North Korean women wash clothing on the banks of the Yalu River near Sinuiju, across the Yalu River from Dandong, China's largest border city with North Korea. As more North Korean defectors resettle in the South, the rate of money transfers to their relatives back home has been steadily rising. File Photo by Stephen Shaver | License Photo
SEOUL, March 2 (UPI) -- More North Koreans are resettling in the South, and they're not just helping themselves – they're helping family members back home.
A sample survey of 400 defectors conducted by the Database Center for North Korean Human Rights and NK Social Research in South Korea showed that more than half, or 64 percent, of respondents said they're sending money to relatives back home, Yonhap reported.
More than 26,000 defectors have resettled in the South, according to the most recent Unification Ministry statistics.
That rate of remittance is at an all-time high. In 2012, the annual survey indicated 47.4 percent of defectors surveyed sent money transfers, a number that rose to 50.5 percent in 2013 and 59 percent in 2014.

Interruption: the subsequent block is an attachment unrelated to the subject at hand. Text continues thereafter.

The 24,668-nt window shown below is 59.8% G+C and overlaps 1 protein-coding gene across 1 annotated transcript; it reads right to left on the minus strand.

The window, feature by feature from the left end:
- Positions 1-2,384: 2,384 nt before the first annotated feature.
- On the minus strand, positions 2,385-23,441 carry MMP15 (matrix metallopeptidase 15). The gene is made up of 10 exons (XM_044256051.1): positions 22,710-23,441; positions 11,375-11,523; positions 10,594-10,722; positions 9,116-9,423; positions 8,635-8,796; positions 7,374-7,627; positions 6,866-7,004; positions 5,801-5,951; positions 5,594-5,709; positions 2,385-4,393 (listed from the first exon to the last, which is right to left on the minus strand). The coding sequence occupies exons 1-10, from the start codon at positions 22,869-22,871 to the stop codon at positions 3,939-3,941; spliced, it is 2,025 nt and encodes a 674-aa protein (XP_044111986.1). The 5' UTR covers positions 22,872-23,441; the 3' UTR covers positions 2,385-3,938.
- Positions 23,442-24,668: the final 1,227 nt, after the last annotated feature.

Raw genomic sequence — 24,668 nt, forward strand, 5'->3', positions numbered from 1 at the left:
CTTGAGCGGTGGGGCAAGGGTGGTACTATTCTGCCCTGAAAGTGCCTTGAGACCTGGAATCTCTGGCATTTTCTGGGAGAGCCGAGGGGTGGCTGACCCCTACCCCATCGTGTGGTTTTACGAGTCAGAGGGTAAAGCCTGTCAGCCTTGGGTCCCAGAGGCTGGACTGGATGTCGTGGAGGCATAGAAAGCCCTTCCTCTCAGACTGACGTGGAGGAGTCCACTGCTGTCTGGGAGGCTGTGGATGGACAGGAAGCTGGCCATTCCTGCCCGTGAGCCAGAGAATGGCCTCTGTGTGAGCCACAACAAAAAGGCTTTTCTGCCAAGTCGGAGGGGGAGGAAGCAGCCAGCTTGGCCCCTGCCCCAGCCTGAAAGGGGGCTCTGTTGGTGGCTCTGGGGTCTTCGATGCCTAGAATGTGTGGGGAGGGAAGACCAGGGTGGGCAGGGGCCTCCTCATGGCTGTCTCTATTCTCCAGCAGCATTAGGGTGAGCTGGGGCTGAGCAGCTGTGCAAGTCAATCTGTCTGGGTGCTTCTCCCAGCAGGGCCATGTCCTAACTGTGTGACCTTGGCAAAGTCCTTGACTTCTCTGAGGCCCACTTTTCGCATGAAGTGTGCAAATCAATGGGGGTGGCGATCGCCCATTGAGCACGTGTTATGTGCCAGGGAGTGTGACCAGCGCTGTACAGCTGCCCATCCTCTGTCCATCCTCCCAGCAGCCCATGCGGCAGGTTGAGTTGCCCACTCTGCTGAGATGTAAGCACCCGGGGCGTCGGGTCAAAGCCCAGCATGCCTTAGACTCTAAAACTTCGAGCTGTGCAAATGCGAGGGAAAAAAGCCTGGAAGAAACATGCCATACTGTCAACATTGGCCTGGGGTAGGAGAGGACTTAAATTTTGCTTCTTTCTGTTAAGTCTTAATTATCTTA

Nearly all recipients in North Korea were direct family members: 44.4 percent were defectors' siblings, 30.8 percent were parents and 11.5 percent were children who were left behind in the North, according to the survey.
On average, a defector transferred money 1.5 times a year, and each remittance was about $1,700 – a substantial amount of money in North Korea. Per capita income in the country was estimated to be $1,209.70 in 2014, according to the Bank of Korea, but most North Koreans earn a wage far lower than that.
Nearly all, or 96 percent, of money transfers take place through an intermediary in China, and most of those transfers involve ethnic Korean-Chinese.
The survey also asked defectors about their reactions to publicized testimonies and remarks from high-profile defectors. More than 65 percent of respondents said their claims were "exaggerated" and only 32 percent of those surveyed said their stories sounded "true."
Close to 80 percent of respondents also said they had no desire to return to the North, and the remainder said they were interested in returning to their country of origin.
Defectors have been known to face adjustment difficulties in the South, but Seoul has worked to increase employment opportunities for the new arrivals.
On Wednesday, during an exhibit on defectors, Unification Minister said they should commit themselves to adjusting in a "competitive society," and that their efforts would contribute to the "dream of unification."